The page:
Some professionals I know set aside annual time for reflection. Best-selling author Ken Blanchard (The One Minute Manager and many others), for example, takes a “mini-sabbatical” each summer at a country house, working solely on his next set of ideas and his writing projects. Similarly, Harvard law professor Alan Dershowitz spends most of each summer on Martha’s Vineyard, working on his latest manuscript. Taking off such large blocks of time is difficult for most of us—in practice we have to aspire to some regular, daily or weekly space for reflection. It can be helpful to have a quiet place you can retreat to from time to time, even if only to the public library or a park. Thomas More, chief advisor to King Henry VIII, built a small, secluded study on his property in Chelsea, away from his main house. He wrote that a man must “choose himself some secret, solitary place in his own house as far from noise and company as he conveniently can, and there let him sometime secretly sit alone, imagining himself as one going out of the world.”

Every good client advisor should have such a “secret, solitary place.” Whether it’s a shack in your backyard (the place where Roald Dahl wrote all of his best selling children’s books such as Willie Wonka and the Chocolate Factory), a walk on the beach, or a long shower, you need one.

What’s yours?

Hubris or Humility?

During the late 1990s I was a bit skeptical about the endless lionization of certain CEOs, and it looks like a few of them are now getting their comeuppance (“something unpleasant, regarded as a just punishment for somebody”). I am reminded of two very pertinent words, both beginning with “H”: Hubris and humility. Hubris is excessive pride or arrogance, and you don’t have to be a CEO to suffer from it. I’ve known, in fact, quite a few consultants, lawyers, bankers, and other professionals who felt that the only person they had something to learn from was themselves. Truly great professionals, however, have humility, which is the quality of being modest or respectful.

Humility is one of the prerequisites to being a good listener. Unfortunately, humility tends to diminish as one’s success grows. As one financial consultant put it, “When you’re at the top of your game, you tend to stop listening. I have to make a concerted effort to ensure that I listen as closely to today’s client as I did with my first one over 25 years ago.” In contrast, one management guru told executives at a recent seminar that his new book contained “the only original management thinking to emerge in the last 30 years.” He talked at the group for several hours and then departed, having learned nothing himself.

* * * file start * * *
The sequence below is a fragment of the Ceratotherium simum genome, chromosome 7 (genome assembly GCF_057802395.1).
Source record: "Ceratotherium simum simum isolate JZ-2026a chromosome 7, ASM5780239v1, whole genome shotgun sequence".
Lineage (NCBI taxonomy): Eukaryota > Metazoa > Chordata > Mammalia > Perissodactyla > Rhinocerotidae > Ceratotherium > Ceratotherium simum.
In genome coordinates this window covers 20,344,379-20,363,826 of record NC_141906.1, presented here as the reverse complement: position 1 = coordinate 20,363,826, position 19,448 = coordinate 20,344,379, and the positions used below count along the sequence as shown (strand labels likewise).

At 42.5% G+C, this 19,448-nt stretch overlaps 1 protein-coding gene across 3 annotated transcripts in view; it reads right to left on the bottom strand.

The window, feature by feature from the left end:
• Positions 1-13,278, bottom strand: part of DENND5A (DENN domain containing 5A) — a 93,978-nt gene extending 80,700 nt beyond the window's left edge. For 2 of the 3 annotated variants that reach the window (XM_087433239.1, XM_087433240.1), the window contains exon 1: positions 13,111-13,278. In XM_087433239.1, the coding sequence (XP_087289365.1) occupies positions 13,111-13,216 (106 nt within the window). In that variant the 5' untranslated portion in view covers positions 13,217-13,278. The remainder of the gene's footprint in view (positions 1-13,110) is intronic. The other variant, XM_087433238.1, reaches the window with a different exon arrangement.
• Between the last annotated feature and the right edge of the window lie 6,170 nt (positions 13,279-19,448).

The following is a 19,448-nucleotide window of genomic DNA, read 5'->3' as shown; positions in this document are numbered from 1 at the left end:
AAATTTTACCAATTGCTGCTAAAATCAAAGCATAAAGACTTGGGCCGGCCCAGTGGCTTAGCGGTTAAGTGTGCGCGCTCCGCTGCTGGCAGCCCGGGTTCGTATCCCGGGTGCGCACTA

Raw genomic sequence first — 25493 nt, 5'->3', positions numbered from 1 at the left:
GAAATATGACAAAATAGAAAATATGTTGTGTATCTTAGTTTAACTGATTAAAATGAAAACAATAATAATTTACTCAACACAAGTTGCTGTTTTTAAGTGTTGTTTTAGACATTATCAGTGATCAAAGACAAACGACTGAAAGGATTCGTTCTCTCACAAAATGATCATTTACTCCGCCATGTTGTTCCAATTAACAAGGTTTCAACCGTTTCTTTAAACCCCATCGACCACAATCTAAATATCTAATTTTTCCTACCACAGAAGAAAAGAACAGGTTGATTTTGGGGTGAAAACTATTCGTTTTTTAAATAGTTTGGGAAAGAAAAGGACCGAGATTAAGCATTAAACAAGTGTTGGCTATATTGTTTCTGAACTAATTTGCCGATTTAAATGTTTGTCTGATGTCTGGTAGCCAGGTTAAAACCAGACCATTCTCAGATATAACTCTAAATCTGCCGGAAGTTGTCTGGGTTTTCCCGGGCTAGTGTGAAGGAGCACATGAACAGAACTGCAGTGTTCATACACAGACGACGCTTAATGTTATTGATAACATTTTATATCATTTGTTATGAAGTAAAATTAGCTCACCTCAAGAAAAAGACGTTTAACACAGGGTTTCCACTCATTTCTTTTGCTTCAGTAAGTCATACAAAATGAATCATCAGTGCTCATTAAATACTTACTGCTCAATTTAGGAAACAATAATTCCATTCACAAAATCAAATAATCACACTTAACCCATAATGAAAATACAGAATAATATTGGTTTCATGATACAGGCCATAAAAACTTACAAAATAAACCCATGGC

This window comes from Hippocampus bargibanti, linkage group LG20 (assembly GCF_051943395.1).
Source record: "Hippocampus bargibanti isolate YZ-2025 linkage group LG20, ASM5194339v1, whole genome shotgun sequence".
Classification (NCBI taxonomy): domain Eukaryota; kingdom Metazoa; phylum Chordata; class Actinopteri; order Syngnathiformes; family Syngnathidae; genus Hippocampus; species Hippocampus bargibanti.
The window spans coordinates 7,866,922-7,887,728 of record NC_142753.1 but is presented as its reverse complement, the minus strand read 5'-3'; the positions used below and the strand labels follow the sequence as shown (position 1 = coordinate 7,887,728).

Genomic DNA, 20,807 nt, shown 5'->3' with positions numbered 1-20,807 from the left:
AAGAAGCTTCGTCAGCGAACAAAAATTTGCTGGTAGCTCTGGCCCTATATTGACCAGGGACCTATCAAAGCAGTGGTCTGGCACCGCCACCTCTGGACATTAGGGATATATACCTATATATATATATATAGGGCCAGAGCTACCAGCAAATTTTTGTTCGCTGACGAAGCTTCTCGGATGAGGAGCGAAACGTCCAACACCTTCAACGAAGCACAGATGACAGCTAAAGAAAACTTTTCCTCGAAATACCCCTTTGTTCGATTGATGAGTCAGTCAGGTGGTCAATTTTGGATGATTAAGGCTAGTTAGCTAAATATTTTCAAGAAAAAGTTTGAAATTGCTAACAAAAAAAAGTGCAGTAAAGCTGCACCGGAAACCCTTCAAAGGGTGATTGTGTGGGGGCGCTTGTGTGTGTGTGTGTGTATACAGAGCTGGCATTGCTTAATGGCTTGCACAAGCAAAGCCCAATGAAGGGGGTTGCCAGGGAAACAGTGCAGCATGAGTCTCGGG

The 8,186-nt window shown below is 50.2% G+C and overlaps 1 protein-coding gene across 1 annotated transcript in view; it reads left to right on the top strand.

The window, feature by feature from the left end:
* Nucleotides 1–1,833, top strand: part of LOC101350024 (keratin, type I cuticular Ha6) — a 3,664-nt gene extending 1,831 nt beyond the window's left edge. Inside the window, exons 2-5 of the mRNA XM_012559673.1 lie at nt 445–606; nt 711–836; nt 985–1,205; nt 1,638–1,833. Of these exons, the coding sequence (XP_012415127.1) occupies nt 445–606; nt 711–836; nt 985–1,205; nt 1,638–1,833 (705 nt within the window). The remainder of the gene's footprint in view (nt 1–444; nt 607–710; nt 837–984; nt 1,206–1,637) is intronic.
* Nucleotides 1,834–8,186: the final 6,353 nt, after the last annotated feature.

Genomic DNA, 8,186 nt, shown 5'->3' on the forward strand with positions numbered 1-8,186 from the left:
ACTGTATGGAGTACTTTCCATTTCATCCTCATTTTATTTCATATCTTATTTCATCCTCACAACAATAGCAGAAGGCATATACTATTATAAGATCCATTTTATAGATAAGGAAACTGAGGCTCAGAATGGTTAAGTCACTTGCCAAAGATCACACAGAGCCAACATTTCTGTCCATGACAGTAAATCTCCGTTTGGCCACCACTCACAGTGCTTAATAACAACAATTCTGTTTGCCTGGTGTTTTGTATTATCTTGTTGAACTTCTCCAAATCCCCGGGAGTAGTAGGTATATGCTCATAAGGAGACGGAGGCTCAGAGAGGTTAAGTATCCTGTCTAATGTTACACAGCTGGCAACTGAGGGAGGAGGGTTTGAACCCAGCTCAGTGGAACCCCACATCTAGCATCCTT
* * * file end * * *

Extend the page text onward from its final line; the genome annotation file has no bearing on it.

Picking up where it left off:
Many great client advisors have grown and become more open and empathetic through humbling experiences that they went through. Dr. Michael Gormley, a leading consultant to other doctors in London and physician to the British royal family, spent a month at an alcoholic rehabilitation center (as a physician, not a recovering alcoholic), undergoing the same emotionally wrenching group therapy that all the patients went through—and the experience, difficult as it was, became a major catalyst in the development of his own empathetic skills. “On the first day, one of the patients came up to me and said, right to my face, ‘You’re just a jerk from Cambridge medical school who’s come here to observe us and thinks he’s perfect.’ It was a very difficult month for me, but that experience humbled me and really developed my ability to empathize with patients.”

Thomas More, lord chancellor under Henry VIII, usually wore a hair shirt (an undershirt, painful to wear, made of bristly, itchy horsehair) under his satin and velvet robes in court. He wrote that “to be humble to superiors is a duty, to equals a courtesy, to inferiors nobleness.” I don’t recommend a hair shirt to my readers, but it was an appropriate gesture at the time for someone wishing to remind himself continuously of both his religious convictions and his empathy for the poor. This link between humility and learning was captured beautifully by Mahatma Gandhi, who said, “One must become as humble as the dust before he can discover truth.” Don’t confuse hubris with conviction, which is a core attribute of great professionals. Gandhi, for example, had extraordinary conviction and was at the same time extraordinarily humble.

Cultivate your humility. Your clients will like you better and respect you more.

Back to top